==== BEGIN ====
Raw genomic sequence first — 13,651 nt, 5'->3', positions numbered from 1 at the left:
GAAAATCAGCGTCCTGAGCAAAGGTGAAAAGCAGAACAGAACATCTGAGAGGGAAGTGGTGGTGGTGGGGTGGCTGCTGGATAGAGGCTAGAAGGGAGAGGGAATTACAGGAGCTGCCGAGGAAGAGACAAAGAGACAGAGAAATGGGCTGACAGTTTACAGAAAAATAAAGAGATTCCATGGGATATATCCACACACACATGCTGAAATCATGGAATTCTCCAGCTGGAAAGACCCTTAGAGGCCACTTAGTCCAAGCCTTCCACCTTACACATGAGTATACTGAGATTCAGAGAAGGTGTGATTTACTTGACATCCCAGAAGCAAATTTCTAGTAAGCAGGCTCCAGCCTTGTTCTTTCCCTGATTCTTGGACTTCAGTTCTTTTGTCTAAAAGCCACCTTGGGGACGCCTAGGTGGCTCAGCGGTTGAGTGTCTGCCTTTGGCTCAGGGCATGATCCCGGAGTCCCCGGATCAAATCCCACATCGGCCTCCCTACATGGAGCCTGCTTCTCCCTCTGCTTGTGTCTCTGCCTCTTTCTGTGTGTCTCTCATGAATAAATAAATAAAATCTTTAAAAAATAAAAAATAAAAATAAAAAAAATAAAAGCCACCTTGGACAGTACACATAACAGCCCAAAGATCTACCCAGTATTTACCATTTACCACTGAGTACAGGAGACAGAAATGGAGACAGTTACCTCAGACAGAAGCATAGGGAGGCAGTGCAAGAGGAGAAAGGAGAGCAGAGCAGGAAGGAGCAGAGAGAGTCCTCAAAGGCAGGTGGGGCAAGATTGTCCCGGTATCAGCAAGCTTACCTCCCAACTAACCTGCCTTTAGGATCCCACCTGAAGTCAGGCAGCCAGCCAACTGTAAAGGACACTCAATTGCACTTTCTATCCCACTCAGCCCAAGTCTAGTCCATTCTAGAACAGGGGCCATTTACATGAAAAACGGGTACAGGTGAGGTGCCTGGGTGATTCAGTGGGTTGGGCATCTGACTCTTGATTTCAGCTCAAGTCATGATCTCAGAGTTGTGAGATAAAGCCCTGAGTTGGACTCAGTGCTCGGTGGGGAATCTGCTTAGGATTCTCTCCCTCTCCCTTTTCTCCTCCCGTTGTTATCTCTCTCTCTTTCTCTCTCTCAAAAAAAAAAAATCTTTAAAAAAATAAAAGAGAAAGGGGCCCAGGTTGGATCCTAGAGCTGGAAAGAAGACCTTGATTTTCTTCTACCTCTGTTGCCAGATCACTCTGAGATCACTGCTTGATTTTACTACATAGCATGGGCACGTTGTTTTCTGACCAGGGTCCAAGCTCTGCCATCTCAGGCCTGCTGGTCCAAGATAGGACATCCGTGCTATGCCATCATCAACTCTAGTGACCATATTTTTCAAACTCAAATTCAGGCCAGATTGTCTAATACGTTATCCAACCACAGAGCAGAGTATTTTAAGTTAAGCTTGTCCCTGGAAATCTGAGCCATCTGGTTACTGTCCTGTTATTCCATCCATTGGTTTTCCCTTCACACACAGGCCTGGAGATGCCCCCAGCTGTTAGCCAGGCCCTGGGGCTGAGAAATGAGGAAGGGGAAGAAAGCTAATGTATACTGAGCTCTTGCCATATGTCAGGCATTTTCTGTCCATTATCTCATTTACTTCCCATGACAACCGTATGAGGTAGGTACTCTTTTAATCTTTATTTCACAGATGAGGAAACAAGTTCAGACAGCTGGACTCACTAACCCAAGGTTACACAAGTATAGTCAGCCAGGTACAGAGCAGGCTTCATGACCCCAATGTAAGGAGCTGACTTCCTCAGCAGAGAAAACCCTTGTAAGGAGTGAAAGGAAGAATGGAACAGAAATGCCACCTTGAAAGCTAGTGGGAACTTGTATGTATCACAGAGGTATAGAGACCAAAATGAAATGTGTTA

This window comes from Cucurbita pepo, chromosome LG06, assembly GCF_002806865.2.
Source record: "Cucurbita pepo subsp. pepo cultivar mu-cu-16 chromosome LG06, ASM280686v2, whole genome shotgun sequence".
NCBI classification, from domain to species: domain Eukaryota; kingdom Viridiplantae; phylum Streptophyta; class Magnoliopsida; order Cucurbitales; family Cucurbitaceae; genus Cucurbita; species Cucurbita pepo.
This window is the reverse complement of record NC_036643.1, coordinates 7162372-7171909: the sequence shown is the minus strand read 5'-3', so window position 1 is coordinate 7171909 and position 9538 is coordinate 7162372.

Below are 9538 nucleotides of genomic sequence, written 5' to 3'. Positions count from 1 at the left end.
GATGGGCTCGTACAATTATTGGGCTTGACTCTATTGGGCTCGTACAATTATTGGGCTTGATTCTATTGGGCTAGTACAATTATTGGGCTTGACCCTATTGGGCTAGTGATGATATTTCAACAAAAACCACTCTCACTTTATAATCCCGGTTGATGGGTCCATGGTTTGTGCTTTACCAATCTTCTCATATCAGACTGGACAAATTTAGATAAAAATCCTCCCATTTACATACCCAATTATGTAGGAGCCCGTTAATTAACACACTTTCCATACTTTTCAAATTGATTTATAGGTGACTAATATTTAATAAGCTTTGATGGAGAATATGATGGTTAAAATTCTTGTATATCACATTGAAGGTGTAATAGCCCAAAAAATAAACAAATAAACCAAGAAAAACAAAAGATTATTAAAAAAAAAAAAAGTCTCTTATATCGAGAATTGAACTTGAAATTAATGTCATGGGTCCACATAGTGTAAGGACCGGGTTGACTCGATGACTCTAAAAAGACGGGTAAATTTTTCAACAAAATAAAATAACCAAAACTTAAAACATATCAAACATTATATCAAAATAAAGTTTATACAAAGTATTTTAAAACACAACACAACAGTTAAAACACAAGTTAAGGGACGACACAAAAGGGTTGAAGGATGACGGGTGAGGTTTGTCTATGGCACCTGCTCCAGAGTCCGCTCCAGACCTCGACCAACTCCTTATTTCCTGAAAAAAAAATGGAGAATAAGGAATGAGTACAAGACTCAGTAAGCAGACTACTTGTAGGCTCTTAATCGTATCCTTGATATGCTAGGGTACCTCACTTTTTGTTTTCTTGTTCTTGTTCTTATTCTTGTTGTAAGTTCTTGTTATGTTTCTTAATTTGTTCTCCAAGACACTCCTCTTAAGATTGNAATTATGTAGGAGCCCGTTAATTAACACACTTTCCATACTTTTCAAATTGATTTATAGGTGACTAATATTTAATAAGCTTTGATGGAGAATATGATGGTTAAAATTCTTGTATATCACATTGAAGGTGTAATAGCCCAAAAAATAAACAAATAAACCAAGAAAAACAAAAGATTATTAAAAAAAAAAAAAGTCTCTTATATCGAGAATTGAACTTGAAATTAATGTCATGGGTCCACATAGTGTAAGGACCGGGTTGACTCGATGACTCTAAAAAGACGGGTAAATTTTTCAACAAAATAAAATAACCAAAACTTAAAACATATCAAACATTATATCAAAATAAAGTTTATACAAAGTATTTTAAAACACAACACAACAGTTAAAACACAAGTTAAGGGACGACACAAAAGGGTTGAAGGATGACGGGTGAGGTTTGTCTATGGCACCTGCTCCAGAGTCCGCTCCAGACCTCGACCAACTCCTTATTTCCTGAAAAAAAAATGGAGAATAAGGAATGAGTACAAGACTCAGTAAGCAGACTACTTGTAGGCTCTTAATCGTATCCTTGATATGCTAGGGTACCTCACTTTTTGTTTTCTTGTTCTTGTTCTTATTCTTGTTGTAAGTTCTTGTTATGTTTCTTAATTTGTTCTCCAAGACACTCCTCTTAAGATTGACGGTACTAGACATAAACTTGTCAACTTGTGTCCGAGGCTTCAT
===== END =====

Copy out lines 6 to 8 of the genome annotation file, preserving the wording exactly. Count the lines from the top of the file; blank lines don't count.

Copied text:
This window is the reverse complement of record NC_036643.1, coordinates 7162372-7171909: the sequence shown is the minus strand read 5'-3', so window position 1 is coordinate 7171909 and position 9538 is coordinate 7162372.

Below are 9538 nucleotides of genomic sequence, written 5' to 3'. Positions count from 1 at the left end.
GATGGGCTCGTACAATTATTGGGCTTGACTCTATTGGGCTCGTACAATTATTGGGCTTGATTCTATTGGGCTAGTACAATTATTGGGCTTGACCCTATTGGGCTAGTGATGATATTTCAACAAAAACCACTCTCACTTTATAATCCCGGTTGATGGGTCCATGGTTTGTGCTTTACCAATCTTCTCATATCAGACTGGACAAATTTAGATAAAAATCCTCCCATTTACATACCCAATTATGTAGGAGCCCGTTAATTAACACACTTTCCATACTTTTCAAATTGATTTATAGGTGACTAATATTTAATAAGCTTTGATGGAGAATATGATGGTTAAAATTCTTGTATATCACATTGAAGGTGTAATAGCCCAAAAAATAAACAAATAAACCAAGAAAAACAAAAGATTATTAAAAAAAAAAAAAGTCTCTTATATCGAGAATTGAACTTGAAATTAATGTCATGGGTCCACATAGTGTAAGGACCGGGTTGACTCGATGACTCTAAAAAGACGGGTAAATTTTTCAACAAAATAAAATAACCAAAACTTAAAACATATCAAACATTATATCAAAATAAAGTTTATACAAAGTATTTTAAAACACAACACAACAGTTAAAACACAAGTTAAGGGACGACACAAAAGGGTTGAAGGATGACGGGTGAGGTTTGTCTATGGCACCTGCTCCAGAGTCCGCTCCAGACCTCGACCAACTCCTTATTTCCTGAAAAAAAAATGGAGAATAAGGAATGAGTACAAGACTCAGTAAGCAGACTACTTGTAGGCTCTTAATCGTATCCTTGATATGCTAGGGTACCTCACTTTTTGTTTTCTTGTTCTTGTTCTTATTCTTGTTGTAAGTTCTTGTTATGTTTCTTAATTTGTTCTCCAAGACACTCCTCTTAAGATTGNAATTATGTAGGAGCCCGTTAATTAACACACTTTCCATACTTTTCAAATTGATTTATAGGTGACTAATATTTAATAAGCTTTGATGGAGAATATGATGGTTAAAATTCTTGTATATCACATTGAAGGTGTAATAGCCCAAAAAATAAACAAATAAACCAAGAAAAACAAAAGATTATTAAAAAAAAAAAAAGTCTCTTATATCGAGAATTGAACTTGAAATTAATGTCATGGGTCCACATAGTGTAAGGACCGGGTTGACTCGATGACTCTAAAAAGACGGGTAAATTTTTCAACAAAATAAAATAACCAAAACTTAAAACATATCAAACATTATATCAAAATAAAGTTTATACAAAGTATTTTAAAACACAACACAACAGTTAAAACACAAGTTAAGGGACGACACAAAAGGGTTGAAGGATGACGGGTGAGGTTTGTCTATGGCACCTGCTCCAGAGTCCGCTCCAGACCTCGACCAACTCCTTATTTCCTGAAAAAAAAATGGAGAATAAGGAATGAGTACAAGACTCAGTAAGCAGACTACTTGTAGGCTCTTAATCGTATCCTTGATATGCTAGGGTACCTCACTTTTTGTTTTCTTGTTCTTGTTCTTATTCTTGTTGTAAGTTCTTGTTATGTTTCTTAATTTGTTCTCCAAGACACTCCTCTTAAGATTGACGGTACTAGACATAAACTTGTCAACTTGTGTCCGAGGCTTCAT